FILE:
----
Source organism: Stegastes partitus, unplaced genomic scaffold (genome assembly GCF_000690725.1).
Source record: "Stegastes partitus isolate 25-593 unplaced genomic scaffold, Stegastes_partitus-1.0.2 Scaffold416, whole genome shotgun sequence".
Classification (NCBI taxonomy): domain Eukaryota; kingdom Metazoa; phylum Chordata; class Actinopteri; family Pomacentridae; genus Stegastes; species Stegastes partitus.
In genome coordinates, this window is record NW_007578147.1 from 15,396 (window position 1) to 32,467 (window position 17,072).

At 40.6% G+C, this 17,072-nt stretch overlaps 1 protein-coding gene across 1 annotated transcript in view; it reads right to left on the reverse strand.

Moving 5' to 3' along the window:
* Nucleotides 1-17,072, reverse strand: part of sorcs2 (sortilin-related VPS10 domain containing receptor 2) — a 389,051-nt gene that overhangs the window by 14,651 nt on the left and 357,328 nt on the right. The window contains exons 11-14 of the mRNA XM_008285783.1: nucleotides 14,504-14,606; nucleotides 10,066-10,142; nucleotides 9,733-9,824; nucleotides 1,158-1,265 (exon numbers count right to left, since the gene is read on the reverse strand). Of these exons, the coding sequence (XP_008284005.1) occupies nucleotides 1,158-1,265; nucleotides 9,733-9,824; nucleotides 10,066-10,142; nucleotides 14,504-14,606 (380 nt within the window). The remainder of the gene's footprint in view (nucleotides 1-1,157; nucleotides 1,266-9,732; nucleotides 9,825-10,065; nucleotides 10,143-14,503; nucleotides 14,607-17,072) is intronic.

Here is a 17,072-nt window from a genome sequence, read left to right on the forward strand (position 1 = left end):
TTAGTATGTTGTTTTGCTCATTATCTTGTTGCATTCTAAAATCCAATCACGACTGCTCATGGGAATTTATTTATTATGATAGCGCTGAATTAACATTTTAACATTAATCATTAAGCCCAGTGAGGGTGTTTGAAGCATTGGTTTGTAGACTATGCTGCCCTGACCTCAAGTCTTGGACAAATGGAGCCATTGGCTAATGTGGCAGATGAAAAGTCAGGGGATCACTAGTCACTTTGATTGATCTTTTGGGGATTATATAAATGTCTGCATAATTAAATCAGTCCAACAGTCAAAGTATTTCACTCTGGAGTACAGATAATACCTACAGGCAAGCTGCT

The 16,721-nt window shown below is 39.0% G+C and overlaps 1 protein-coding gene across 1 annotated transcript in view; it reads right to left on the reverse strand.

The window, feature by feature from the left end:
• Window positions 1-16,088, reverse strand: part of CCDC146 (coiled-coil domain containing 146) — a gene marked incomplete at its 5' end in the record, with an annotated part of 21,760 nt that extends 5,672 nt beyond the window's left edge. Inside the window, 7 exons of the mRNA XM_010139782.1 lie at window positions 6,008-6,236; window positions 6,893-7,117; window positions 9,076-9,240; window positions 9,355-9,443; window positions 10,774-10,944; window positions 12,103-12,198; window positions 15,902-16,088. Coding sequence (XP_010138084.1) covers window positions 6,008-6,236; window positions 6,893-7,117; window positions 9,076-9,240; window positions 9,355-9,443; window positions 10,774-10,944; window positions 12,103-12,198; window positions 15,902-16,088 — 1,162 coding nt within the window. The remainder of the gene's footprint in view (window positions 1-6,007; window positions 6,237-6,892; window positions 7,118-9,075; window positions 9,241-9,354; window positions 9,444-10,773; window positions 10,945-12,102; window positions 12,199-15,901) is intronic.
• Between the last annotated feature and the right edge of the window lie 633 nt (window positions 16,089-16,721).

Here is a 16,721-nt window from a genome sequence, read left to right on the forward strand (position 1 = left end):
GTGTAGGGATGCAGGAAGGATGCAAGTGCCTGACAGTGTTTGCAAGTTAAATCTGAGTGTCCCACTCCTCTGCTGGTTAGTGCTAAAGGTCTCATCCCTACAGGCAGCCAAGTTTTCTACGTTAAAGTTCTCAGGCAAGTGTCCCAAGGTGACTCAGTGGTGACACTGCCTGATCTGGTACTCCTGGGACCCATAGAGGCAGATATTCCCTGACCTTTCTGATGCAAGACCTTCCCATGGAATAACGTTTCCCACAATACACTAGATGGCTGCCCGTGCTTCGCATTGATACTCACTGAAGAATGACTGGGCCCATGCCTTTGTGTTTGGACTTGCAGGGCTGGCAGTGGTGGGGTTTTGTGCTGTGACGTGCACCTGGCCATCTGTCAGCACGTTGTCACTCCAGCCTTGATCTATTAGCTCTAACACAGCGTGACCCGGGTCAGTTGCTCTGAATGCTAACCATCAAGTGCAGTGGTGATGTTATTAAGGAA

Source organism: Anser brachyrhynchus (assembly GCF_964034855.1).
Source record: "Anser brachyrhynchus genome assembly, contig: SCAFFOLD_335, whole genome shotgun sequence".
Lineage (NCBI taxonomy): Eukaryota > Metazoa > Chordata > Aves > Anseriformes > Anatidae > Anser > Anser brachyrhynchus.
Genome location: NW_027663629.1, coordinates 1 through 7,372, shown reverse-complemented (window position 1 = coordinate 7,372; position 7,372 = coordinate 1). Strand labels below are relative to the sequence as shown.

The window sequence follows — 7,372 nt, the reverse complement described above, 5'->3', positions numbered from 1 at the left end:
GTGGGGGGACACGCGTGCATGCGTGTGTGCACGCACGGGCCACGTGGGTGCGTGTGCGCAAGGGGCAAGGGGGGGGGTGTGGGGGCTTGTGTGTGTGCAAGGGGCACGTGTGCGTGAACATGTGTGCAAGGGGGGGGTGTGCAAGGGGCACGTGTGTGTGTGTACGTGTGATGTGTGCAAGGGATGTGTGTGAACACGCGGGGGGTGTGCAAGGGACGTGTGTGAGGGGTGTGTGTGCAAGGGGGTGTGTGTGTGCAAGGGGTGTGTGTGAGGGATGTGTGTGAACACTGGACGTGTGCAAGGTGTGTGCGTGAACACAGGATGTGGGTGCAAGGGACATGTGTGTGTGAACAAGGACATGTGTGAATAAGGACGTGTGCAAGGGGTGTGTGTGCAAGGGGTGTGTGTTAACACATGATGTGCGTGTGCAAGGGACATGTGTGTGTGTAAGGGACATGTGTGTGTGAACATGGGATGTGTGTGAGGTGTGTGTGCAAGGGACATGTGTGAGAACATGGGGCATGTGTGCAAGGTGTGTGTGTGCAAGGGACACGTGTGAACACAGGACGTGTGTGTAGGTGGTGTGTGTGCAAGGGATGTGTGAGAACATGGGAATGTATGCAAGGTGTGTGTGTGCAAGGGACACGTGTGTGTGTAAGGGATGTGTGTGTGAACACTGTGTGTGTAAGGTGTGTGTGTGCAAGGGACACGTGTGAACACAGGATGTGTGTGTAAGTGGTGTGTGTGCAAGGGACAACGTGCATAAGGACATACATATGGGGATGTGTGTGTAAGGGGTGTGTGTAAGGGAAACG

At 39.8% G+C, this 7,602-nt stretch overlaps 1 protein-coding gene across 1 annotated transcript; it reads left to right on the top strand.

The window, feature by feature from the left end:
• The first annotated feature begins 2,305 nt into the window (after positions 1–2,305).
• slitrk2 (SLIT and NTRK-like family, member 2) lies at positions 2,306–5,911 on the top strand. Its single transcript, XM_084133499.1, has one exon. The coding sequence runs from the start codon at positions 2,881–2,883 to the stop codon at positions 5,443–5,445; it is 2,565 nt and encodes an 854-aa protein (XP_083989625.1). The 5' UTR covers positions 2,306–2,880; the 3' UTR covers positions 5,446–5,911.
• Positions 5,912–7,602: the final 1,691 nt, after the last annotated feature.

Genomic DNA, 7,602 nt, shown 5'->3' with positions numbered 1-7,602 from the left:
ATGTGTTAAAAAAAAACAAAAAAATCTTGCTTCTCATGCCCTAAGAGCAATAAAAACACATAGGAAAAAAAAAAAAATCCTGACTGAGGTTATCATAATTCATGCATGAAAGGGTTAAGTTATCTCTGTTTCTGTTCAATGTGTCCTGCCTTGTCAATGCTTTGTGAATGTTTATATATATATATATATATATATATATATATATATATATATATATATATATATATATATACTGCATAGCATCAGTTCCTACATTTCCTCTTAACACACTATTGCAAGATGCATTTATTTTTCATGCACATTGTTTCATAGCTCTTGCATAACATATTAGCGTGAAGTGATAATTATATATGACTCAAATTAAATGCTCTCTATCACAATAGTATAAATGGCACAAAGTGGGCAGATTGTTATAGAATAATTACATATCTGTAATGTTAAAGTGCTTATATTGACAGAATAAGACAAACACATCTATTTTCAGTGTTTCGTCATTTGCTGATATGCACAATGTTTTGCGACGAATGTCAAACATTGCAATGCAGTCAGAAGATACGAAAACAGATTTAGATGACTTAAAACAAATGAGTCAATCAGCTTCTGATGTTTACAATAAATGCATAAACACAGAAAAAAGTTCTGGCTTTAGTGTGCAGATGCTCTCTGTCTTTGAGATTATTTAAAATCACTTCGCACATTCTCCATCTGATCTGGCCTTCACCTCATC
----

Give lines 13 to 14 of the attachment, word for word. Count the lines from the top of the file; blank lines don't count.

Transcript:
• Between the last annotated feature and the right edge of the window lie 633 nt (window positions 16,089-16,721).

Here is a 16,721-nt window from a genome sequence, read left to right on the forward strand (position 1 = left end):